4 types of insurance your startup is going to need.
Workers Compensation Insurance. Ok, this one is easy. The state pretty much mandates that you have this type of insurance coverage in place once you hire your first employee. It is going to be fairly inexpensive if you consider that you would only be paying for coverage on one employee or perhaps the owners of a company based on how the company is set up to start with.
General Liability. Most people will think of this as the ‘slip and fall’ insurance. It’s true, it is slip and fall insurance, but there is quite a bit more in there which is why general liability would be better described as your ’bread and butter’ insurance. This kind of coverage represents the foundation of protection for your company.
Aspects of this type of coverage include advertising and personal injury. This will cover you if you screw up some of your advertising at someone’s expense. You may slander someone or violate intellectual property such as trademarks or copyrights. Products and Completed Operations coverage is also part of General Liability. If you sell an actual product, this is where your coverage lies if that product were to fail, or if it injured someone. There is of course the ‘slip and fall’ scenario where someone walks in your office and takes a spill because someone dropped a coffee on the floor.
Most of the time, the trigger for this type of coverage for a startup will be a move into a commercial space or the need to settle up with a vendor contract.
Professional Liability. This is where you get a little more specialized. If you work in some kind of services arena or in a technical space, you will likely need this. Professional Liability coverage covers a firm if there was any sort of claim that stemmed from the normal operations of one’s business. Pretty much this is the coverage that would protect your company from damages that stem from a mistake made by you for work done for another party. If an insurance brokers screws up someone’s insurance, that is a mistake that stems from the normal day to day operation of the broker. The act was done within the confines of his or her profession.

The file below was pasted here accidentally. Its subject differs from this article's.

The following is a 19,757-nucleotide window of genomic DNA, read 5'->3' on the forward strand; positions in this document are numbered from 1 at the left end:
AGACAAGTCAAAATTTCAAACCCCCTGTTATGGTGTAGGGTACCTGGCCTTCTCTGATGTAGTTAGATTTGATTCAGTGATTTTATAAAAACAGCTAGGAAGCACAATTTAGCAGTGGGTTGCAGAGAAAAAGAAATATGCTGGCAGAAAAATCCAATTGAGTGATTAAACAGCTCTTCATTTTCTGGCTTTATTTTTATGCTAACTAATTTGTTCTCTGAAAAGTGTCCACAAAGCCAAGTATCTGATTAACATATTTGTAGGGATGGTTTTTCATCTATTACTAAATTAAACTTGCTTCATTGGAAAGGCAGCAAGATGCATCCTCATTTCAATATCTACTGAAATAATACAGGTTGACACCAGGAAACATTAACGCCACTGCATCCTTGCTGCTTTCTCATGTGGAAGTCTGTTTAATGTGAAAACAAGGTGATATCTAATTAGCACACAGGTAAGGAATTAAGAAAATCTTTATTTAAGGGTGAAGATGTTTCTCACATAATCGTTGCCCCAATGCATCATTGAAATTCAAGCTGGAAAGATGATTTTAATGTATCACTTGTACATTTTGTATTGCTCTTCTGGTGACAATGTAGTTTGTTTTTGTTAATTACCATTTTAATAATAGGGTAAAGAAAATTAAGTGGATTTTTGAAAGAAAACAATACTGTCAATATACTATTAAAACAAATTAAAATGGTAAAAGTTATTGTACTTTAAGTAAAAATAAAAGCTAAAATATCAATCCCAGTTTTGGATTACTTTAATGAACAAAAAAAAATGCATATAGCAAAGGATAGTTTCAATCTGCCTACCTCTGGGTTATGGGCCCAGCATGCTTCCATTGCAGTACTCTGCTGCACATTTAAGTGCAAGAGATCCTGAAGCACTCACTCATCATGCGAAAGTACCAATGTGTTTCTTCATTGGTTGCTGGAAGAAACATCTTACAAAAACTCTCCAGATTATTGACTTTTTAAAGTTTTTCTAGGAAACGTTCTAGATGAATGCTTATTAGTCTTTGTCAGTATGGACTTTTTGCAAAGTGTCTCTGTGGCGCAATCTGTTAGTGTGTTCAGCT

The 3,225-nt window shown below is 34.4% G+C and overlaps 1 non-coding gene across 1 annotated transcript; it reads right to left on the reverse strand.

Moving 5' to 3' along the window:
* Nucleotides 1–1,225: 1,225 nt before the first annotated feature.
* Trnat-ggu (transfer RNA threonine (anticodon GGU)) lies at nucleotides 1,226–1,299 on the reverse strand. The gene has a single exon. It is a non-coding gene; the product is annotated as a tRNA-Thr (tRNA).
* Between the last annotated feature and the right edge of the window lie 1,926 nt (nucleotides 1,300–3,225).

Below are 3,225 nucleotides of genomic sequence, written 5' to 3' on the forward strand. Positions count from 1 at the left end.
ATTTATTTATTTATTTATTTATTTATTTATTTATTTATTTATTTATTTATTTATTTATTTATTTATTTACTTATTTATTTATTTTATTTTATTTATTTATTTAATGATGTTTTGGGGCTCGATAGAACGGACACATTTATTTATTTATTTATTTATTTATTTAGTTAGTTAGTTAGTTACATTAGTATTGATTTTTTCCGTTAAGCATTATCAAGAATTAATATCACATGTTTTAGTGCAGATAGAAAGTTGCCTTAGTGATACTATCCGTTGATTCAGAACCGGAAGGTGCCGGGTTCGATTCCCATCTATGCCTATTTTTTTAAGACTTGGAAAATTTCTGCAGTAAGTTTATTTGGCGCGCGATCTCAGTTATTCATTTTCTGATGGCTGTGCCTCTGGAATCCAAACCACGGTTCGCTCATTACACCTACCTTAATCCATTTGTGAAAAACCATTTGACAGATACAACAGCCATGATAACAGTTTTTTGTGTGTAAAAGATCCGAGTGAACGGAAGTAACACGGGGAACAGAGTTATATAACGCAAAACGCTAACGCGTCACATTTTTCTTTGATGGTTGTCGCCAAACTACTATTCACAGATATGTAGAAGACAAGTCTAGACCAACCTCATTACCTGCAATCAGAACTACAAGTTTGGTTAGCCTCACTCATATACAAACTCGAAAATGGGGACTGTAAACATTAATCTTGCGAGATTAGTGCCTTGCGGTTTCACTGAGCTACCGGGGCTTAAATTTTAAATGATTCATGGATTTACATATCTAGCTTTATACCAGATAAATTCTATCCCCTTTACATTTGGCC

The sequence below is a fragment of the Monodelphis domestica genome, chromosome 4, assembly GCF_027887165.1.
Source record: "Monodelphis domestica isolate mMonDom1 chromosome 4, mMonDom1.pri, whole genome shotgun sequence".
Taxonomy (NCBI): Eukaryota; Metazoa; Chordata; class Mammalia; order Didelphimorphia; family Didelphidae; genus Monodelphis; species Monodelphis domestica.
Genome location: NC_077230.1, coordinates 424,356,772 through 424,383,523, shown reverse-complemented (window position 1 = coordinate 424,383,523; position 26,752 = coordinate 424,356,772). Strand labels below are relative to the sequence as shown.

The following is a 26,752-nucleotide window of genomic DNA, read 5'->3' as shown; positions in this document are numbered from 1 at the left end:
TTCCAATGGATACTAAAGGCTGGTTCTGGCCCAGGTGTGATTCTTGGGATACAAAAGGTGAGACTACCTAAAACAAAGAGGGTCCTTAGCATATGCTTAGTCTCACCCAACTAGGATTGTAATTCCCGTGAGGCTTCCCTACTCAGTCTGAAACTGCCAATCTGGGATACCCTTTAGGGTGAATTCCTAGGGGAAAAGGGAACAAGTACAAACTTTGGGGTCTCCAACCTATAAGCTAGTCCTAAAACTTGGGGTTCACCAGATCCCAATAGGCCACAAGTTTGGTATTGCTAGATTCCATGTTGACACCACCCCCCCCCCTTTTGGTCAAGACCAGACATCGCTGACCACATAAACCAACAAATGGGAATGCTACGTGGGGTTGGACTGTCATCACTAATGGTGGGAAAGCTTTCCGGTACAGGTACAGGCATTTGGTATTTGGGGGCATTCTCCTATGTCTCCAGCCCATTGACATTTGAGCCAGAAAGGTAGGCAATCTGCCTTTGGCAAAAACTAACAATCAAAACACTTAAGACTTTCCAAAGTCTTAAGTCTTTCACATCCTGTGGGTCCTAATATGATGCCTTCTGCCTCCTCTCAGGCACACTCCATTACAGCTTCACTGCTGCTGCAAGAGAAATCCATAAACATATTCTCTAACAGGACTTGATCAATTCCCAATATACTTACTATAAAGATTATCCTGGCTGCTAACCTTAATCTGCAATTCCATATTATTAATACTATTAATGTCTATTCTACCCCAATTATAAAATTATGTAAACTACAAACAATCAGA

This type of coverage extends to all aspects of services, doctors, lawyers, on and on. Technology has its own subset called Tech E&O which specializes coverage around that industry and its specific needs such a cyber and breach protections.
General Liability goes hand in hand with professional. If you only have one, you may have a big gap in your exposure.
Directors and Officers. This is a bit next level, but in this day and age it is becoming more and more of a requirement rather than an ancillary coverage. Directors and Officers coverage covers officers of a firm for damages that stem from actions taken as a matter of management of that firm. A good example is stakeholders of a company taking issue with a strategic direction. If the CEO does X instead of Y and a stakeholder is caused damage, that stakeholder can sue the company officer. Not the company mind you, the officer. That can leave a big personal exposure of you are not protected.
An important component that goes hand in hand with D&O coverage is EPLI (Employment Practices Liability Insurance). It’s become more and more common that lawsuits against company officers don’t come from the outside, they come internally from employees, or more to the point, former employees. Claims such as harassment, discrimination and retaliation are common causes of employment claims where an employee will file suit naming not only a company but also officers.
D&O coverage has become more and more necessary to insulate yourself as an officer of a company. Some feel they don’t need it or it will never happen to them or just don’t see the risk….they would be wrong. It’s a litigious word we live in. Don’t get hung out to dry.
If your a company that has reached any of these points and can use some guidance, feel free to reach out to us, we’re here to help. You can use the form below or contact Nathan Therrien directly at 978-400-7014 or by e-mail at firstname.lastname@example.org